CAD: Inflation to steer rate expectations

The Canadian dollar suffered from a contraction in oil prices yesterday, as global
demand fears appear to be overshadowing the tighter supply picture following the
OPEC+ output cuts. Our commodities team still expects Brent to close the year in
the $95-100/bbl range on the back of tighter supply, but downside risks are clearly
mounting with global recession fears.
We still want to highlight how the Canadian dollar is in a good position to benefit
from any recovery in risk sentiment (although that may only materialise from 1Q23
onwards), thanks to Canada’s limited exposure to the two major poles of
geopolitical and economic risk: Russia and China. But growing uncertainty about
global demand dynamics may further postpone any strong rebound in the loonie.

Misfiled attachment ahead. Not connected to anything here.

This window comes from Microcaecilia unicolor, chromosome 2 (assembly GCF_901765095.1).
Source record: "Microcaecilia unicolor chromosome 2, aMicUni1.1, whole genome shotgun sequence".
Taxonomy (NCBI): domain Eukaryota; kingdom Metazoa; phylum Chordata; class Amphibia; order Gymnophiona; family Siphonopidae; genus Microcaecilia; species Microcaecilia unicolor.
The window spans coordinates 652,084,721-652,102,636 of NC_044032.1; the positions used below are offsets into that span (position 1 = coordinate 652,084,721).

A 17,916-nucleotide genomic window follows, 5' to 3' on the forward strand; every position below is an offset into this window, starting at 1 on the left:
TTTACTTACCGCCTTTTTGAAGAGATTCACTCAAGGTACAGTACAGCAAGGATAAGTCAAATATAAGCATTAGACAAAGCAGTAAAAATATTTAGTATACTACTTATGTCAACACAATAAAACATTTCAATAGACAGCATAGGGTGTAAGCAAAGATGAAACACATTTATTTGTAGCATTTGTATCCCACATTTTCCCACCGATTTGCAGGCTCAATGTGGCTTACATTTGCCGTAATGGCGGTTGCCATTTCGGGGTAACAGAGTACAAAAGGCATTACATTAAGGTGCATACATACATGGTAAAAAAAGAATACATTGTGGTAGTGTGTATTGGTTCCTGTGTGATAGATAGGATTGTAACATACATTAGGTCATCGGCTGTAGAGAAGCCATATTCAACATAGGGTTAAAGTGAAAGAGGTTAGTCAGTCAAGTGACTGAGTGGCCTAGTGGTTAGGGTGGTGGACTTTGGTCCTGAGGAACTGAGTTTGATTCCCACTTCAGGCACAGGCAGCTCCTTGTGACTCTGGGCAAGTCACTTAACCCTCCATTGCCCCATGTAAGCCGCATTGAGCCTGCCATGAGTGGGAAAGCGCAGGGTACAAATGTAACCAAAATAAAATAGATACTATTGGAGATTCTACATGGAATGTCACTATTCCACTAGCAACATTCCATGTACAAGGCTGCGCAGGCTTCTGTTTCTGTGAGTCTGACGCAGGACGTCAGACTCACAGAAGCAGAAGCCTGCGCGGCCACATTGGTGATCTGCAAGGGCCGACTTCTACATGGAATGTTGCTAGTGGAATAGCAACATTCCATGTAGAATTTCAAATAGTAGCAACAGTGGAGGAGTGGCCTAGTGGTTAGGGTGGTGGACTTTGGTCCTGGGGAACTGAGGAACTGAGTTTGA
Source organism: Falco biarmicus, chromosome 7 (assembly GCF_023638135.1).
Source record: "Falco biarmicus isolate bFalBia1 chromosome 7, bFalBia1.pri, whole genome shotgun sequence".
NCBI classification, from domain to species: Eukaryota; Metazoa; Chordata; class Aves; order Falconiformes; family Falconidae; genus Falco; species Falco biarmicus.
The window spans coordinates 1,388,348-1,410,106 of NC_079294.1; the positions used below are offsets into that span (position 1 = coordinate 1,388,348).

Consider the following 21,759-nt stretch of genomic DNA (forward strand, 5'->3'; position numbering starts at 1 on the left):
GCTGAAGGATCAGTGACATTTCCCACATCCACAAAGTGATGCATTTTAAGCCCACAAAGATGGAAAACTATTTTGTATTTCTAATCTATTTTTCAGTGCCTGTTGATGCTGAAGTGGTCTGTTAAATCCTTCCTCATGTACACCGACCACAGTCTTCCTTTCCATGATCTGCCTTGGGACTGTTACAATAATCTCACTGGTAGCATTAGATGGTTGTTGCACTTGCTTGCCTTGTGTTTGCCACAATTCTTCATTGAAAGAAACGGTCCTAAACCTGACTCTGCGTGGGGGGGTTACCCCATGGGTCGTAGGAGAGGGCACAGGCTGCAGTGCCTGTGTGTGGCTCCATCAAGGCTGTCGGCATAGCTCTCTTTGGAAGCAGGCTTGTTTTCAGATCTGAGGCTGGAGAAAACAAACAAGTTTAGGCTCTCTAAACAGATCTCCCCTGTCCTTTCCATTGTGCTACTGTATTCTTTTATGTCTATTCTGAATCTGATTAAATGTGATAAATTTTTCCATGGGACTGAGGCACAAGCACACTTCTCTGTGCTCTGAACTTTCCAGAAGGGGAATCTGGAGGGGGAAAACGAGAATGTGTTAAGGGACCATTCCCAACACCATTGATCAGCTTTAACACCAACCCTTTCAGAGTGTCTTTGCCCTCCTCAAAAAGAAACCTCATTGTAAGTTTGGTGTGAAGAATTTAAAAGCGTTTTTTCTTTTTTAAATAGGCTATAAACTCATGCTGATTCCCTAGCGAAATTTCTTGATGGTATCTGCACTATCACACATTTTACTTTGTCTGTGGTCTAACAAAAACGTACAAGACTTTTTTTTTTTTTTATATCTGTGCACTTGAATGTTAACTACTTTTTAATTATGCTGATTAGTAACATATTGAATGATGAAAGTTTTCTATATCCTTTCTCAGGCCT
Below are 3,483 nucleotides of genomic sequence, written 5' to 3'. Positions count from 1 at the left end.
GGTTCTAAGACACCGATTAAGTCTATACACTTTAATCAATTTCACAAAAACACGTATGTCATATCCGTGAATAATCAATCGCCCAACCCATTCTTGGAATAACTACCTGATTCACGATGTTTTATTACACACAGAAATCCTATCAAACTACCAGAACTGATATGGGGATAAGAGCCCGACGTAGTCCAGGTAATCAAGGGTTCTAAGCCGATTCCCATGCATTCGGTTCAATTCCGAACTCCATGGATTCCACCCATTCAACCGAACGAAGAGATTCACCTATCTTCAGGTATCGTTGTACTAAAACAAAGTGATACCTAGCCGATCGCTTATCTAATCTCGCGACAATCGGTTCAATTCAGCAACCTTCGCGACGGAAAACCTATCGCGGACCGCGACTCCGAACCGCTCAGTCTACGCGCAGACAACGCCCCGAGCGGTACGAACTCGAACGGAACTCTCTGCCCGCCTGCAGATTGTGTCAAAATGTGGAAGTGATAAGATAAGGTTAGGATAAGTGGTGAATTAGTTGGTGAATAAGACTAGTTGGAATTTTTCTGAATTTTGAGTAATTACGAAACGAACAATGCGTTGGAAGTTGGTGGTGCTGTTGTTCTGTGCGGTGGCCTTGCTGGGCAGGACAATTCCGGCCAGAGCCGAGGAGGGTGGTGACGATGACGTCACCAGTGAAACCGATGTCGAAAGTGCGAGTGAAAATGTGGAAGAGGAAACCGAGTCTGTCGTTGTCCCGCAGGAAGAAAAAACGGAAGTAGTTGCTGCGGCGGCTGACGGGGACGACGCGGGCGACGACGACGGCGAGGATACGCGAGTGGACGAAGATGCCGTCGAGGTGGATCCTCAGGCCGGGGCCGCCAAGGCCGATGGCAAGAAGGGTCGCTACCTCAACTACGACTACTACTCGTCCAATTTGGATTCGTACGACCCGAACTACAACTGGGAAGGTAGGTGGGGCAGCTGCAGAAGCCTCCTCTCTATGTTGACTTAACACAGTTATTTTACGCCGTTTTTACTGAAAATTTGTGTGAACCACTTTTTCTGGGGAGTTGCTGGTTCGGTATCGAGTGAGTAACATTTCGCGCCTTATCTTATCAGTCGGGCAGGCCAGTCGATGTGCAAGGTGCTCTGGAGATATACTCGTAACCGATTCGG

The Bank of Canada will announce policy next week, and we expect a moderation in
the tightening pace to 50bp as the economy starts to show signs of slowing and
inflation recently came in below expectations. Today, September CPI numbers will
be published, and the consensus is centred around a slowdown in headline inflation
from 7.0% to 6.7%. With markets currently pricing in 60bp ahead of next week’s
meeting, any upside or downside surprise can definitely direct rate expectations
towards 50bp or 75bp, and generate CAD volatility in both directions. In our view,
the balance of risks appears slightly skewed to the upside for CAD today, but there
is still room for USD/CAD appreciation (1.38-1.40) into year-end.

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